Stephen McAlpine writes:
The decision by the Royal Adelaide Hospital to build a prayer room for Muslims, but no dedicated chapel for Christians, merely a multi-faith room instead, has drawn predictable ire from the likes of Australian Conservatives leader Senator Cory Bernardi.
The Australian newspaper today reported Bernardi saying he is “sick and tired” of the constant accommodation to a minority group in Australia, to the detriment of Australia’s historical faith.
The report states:
Senator Bernardi said the new hospital’s arrangement was “everything that’s wrong” with the approach to integrate other cultural groups, and the prayer room was “clearly designed for Islam”.
Separate washing areas were “all the symbolism I need that this is tailor-made to accommodate to a tiny minority’’, he said yesterday. “We’re bending over to appease a minority for fear of causing offence while undermining our tradition and heritage.
is Bernardi right? Is that what is happening?
Perhaps. It’s not beyond the realms of possibility in our secular context, in which Anything But Christianity is viewed ironically, as sacrosanct, that that is the case.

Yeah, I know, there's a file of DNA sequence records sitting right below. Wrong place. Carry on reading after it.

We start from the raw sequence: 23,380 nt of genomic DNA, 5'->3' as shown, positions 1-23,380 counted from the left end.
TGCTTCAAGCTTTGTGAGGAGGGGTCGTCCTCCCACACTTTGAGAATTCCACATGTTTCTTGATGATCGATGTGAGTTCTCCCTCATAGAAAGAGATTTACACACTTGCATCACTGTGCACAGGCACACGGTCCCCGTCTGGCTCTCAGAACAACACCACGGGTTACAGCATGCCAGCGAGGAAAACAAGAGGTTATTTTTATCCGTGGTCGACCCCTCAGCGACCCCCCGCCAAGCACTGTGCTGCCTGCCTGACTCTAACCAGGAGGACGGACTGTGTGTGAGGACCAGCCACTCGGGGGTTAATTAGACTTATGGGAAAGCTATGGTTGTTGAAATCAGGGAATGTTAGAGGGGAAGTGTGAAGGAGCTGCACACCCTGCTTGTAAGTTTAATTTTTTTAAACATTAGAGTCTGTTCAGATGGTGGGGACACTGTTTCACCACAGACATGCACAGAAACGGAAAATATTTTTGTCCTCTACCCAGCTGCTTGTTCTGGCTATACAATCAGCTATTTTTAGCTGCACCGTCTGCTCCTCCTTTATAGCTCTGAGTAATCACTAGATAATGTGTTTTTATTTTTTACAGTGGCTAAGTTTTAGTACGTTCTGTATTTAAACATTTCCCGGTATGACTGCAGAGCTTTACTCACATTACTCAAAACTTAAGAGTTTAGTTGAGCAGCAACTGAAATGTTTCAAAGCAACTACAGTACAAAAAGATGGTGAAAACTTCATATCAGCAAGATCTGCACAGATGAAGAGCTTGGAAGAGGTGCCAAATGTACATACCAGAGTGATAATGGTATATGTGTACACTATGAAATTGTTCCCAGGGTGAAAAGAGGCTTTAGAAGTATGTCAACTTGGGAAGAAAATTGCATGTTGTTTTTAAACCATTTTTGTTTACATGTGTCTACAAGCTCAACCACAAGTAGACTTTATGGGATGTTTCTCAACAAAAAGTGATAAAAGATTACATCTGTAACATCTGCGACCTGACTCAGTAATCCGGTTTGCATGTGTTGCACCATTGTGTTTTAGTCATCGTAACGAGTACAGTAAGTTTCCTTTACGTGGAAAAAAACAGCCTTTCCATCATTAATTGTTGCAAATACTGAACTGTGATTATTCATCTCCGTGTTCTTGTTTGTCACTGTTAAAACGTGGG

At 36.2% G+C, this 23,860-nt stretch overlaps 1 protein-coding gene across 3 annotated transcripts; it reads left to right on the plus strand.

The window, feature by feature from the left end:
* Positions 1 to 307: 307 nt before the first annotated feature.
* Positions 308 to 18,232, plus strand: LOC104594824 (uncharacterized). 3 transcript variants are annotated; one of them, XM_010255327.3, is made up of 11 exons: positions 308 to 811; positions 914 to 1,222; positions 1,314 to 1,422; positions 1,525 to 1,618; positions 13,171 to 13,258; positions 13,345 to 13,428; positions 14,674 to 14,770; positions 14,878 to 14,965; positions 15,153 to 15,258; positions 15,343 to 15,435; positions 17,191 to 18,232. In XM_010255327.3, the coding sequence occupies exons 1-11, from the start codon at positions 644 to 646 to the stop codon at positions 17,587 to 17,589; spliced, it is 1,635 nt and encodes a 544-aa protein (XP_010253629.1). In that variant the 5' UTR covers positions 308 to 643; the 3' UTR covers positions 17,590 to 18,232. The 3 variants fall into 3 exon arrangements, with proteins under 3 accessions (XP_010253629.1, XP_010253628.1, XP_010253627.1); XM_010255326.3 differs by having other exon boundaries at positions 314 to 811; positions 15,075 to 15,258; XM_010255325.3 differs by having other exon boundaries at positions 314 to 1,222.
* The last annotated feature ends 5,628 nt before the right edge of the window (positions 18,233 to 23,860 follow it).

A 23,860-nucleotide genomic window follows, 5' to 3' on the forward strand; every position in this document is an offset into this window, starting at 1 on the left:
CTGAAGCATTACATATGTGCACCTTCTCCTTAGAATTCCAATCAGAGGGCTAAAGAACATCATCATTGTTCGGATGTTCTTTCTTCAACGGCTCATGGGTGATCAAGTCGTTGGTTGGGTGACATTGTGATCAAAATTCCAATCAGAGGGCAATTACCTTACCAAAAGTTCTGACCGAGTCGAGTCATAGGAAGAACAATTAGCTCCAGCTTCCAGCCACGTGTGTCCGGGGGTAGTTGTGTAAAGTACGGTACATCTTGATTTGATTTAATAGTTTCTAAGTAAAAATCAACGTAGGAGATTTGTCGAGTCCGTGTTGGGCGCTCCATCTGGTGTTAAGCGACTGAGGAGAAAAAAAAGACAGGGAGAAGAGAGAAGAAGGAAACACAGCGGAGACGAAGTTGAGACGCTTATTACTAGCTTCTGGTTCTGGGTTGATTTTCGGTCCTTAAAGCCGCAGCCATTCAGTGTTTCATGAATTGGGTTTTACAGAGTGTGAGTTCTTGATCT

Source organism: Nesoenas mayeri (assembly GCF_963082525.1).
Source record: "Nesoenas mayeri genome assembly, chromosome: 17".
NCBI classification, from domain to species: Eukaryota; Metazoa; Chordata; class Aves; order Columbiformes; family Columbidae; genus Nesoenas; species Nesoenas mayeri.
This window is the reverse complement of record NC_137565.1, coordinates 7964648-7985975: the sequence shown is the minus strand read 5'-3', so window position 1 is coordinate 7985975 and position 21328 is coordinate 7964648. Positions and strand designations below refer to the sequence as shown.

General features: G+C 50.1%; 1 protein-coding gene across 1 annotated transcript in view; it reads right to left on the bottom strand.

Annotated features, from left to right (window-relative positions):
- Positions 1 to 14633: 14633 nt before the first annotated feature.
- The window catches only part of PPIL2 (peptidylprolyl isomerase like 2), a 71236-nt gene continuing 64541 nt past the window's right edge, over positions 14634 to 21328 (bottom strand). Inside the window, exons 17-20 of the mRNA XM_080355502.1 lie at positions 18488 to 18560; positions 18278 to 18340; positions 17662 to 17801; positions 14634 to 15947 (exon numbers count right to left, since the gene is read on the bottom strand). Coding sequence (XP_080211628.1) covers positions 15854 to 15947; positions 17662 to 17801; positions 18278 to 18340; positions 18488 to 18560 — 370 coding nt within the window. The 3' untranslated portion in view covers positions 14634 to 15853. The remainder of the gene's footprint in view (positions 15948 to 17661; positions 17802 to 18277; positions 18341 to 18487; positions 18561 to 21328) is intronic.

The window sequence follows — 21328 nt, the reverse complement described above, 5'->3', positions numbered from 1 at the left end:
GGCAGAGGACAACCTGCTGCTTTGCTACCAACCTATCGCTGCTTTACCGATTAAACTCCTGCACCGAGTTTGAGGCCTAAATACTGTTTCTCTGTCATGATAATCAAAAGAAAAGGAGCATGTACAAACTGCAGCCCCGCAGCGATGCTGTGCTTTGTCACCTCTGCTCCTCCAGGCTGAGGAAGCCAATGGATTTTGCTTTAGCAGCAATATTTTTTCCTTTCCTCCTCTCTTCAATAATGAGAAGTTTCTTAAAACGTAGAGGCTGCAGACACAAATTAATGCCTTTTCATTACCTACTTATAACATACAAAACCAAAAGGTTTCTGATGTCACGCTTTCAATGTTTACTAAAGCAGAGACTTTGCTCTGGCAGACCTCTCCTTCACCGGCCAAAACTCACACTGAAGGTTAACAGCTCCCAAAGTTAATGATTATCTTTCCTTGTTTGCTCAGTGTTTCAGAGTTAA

But it’s not the only reason, perhaps not even the primary one. Other faiths are less demarcated in our culture in the sense that Islam has strong parameters about what it can and cannot do; what it can and cannot abide in the public square. Provisions need to be made. Dedicated prayer rooms need to be available.
A multi-faith room for everyone else seems somehow reasonable because no one else seems to care too much about separatism in the way Islam still does. And let’s face it, the anaemic version of Christianity in the public setting today has been at pains to show how much it is the same as everything else. Islam, to its credit, is not making that mistake.
Perhaps too Bernardi, for all his railing against the secular system, misses the radical point of Christianity. For if he understood it rightly he’d realise, we don’t need no prayer room at all!
Read the rest here